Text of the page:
If I was published, nay, when I am published, my life will be long one colourful conga of delights. My make up will never run or cause me to look like a performance mime artist. I will lose that last stone of flab and my wrinkles will disappear overnight. I will waft from suave literary luncheon to sophisticated cocktail party in a fragrant cloud of peer approval and tinkling laughter. Everybody will love me unconditionally and without pause, hesitation or deviation. Yes, when I am published, my life will be transformed.
But like some rather more intimate acts, the event itself can be something of an anti-climax full of accidental clumsy embarrassment and unintentional hilarity. Mortification: Writers’ Stories of Their Public Shame gathers together contributions from seventy writers who share their shame, blushes, mishaps and misdemeanours in a collection of laugh-out-loud funny tales of book signings gone wrong, AWOL public appearances, and fragile egos crushed at the hands of jaded local radio presenters. With pieces from Margaret Atwood, Julian Barnes, Val McDermid, Colm Toibin and Andrew Motion among others, this collection of writers’ tales of the should-have-expected is a charming and hysterical account of what really happens on the other side of the gulf of publication. From cases of mistaken identity and the self-inflicted wounds of over-indulgence to a whip-cracking S&M prostitute at a literary festival, Mortification is a cringe-inducing carnival of delights. Or as satellite TV would probably put it, when good writers go bad.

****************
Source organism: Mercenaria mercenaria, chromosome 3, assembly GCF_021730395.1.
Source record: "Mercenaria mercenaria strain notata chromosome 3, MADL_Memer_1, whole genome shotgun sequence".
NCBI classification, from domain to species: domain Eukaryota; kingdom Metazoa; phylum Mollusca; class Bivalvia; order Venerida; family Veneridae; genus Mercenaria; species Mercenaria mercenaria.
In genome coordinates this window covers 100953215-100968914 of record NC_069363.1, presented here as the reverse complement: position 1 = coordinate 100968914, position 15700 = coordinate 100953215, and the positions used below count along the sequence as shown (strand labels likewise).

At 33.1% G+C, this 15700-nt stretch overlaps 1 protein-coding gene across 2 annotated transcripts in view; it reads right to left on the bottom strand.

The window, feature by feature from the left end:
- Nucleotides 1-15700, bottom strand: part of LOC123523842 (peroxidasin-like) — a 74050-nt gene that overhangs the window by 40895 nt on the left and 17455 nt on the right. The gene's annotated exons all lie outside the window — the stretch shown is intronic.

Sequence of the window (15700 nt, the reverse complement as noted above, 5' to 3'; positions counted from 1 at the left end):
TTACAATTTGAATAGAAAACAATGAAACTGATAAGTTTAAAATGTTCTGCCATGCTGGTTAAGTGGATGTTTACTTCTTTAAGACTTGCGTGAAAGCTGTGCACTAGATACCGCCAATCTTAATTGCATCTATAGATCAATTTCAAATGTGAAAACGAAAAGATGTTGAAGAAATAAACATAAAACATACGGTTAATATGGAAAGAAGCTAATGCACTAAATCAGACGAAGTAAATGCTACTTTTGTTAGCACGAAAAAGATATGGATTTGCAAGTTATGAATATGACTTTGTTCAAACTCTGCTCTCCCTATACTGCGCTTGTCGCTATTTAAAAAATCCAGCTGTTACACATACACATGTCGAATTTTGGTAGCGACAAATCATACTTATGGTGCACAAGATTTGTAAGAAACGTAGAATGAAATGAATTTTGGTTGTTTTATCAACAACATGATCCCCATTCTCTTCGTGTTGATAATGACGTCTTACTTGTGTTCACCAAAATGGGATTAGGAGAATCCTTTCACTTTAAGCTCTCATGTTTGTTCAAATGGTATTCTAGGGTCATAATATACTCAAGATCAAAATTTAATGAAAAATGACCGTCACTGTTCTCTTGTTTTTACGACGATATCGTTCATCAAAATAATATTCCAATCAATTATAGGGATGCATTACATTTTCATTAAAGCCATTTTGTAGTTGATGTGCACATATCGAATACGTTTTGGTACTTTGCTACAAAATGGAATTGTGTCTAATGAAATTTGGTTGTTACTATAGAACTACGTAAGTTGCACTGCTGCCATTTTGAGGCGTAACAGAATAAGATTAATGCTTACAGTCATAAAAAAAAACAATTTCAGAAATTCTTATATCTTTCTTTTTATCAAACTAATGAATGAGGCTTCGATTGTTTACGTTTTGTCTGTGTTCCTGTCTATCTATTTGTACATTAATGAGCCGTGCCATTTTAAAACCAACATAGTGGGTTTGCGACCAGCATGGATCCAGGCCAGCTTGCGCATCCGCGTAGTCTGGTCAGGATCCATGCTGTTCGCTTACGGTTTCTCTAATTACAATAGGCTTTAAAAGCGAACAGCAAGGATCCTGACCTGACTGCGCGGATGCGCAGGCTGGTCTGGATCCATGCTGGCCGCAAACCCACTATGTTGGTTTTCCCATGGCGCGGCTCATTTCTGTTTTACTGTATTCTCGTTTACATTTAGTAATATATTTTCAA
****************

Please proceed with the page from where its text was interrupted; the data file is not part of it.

It is life affirming to know that even the finest and best known writers have ignominy thrust upon them and suffer humiliation and rejection at the hands of an occasionally indifferent world. Whether published or not (-yet-), Mortification also reminds us not to take ourselves too seriously or to let our attention-craving ego strap itself too firmly into the driving seat only at our own peril. This wildly entertaining book provides the perfect antidote to an attack of the writers’ blues. You will never look at a literary event in quite the same way again.